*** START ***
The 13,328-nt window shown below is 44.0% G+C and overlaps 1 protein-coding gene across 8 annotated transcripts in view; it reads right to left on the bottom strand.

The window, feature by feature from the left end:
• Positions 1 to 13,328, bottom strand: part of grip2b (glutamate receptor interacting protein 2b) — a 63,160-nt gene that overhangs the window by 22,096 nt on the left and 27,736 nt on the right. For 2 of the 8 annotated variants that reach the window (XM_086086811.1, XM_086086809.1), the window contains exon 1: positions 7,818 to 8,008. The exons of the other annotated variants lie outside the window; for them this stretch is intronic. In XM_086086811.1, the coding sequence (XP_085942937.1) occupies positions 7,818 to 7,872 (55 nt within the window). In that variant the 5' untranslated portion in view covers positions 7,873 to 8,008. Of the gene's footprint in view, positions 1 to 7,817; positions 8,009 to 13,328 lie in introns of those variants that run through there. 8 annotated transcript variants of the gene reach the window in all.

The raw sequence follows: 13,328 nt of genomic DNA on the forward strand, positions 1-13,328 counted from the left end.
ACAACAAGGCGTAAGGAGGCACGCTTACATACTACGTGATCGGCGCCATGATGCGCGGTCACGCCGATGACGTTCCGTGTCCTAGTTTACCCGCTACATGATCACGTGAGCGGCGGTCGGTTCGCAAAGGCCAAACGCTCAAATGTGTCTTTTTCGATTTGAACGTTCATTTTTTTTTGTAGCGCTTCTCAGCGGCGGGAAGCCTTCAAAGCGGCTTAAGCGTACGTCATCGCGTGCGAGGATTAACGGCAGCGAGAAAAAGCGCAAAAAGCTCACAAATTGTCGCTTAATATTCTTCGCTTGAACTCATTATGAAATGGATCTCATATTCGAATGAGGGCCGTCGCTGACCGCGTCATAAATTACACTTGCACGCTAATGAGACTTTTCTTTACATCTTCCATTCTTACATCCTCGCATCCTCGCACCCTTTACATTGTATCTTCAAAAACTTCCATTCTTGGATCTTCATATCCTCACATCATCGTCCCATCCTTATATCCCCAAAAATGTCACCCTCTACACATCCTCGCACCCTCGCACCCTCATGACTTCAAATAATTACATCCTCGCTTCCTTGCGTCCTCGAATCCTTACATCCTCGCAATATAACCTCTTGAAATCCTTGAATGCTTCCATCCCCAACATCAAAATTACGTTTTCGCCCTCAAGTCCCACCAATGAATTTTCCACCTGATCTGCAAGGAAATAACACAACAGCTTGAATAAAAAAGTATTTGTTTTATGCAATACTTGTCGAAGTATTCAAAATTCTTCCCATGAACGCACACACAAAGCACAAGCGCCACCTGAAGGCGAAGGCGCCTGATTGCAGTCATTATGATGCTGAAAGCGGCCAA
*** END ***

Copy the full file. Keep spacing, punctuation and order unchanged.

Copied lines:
The 13,328-nt window shown below is 44.0% G+C and overlaps 1 protein-coding gene across 8 annotated transcripts in view; it reads right to left on the bottom strand.

The window, feature by feature from the left end:
• Positions 1 to 13,328, bottom strand: part of grip2b (glutamate receptor interacting protein 2b) — a 63,160-nt gene that overhangs the window by 22,096 nt on the left and 27,736 nt on the right. For 2 of the 8 annotated variants that reach the window (XM_086086811.1, XM_086086809.1), the window contains exon 1: positions 7,818 to 8,008. The exons of the other annotated variants lie outside the window; for them this stretch is intronic. In XM_086086811.1, the coding sequence (XP_085942937.1) occupies positions 7,818 to 7,872 (55 nt within the window). In that variant the 5' untranslated portion in view covers positions 7,873 to 8,008. Of the gene's footprint in view, positions 1 to 7,817; positions 8,009 to 13,328 lie in introns of those variants that run through there. 8 annotated transcript variants of the gene reach the window in all.

The raw sequence follows: 13,328 nt of genomic DNA on the forward strand, positions 1-13,328 counted from the left end.
ACAACAAGGCGTAAGGAGGCACGCTTACATACTACGTGATCGGCGCCATGATGCGCGGTCACGCCGATGACGTTCCGTGTCCTAGTTTACCCGCTACATGATCACGTGAGCGGCGGTCGGTTCGCAAAGGCCAAACGCTCAAATGTGTCTTTTTCGATTTGAACGTTCATTTTTTTTTGTAGCGCTTCTCAGCGGCGGGAAGCCTTCAAAGCGGCTTAAGCGTACGTCATCGCGTGCGAGGATTAACGGCAGCGAGAAAAAGCGCAAAAAGCTCACAAATTGTCGCTTAATATTCTTCGCTTGAACTCATTATGAAATGGATCTCATATTCGAATGAGGGCCGTCGCTGACCGCGTCATAAATTACACTTGCACGCTAATGAGACTTTTCTTTACATCTTCCATTCTTACATCCTCGCATCCTCGCACCCTTTACATTGTATCTTCAAAAACTTCCATTCTTGGATCTTCATATCCTCACATCATCGTCCCATCCTTATATCCCCAAAAATGTCACCCTCTACACATCCTCGCACCCTCGCACCCTCATGACTTCAAATAATTACATCCTCGCTTCCTTGCGTCCTCGAATCCTTACATCCTCGCAATATAACCTCTTGAAATCCTTGAATGCTTCCATCCCCAACATCAAAATTACGTTTTCGCCCTCAAGTCCCACCAATGAATTTTCCACCTGATCTGCAAGGAAATAACACAACAGCTTGAATAAAAAAGTATTTGTTTTATGCAATACTTGTCGAAGTATTCAAAATTCTTCCCATGAACGCACACACAAAGCACAAGCGCCACCTGAAGGCGAAGGCGCCTGATTGCAGTCATTATGATGCTGAAAGCGGCCAA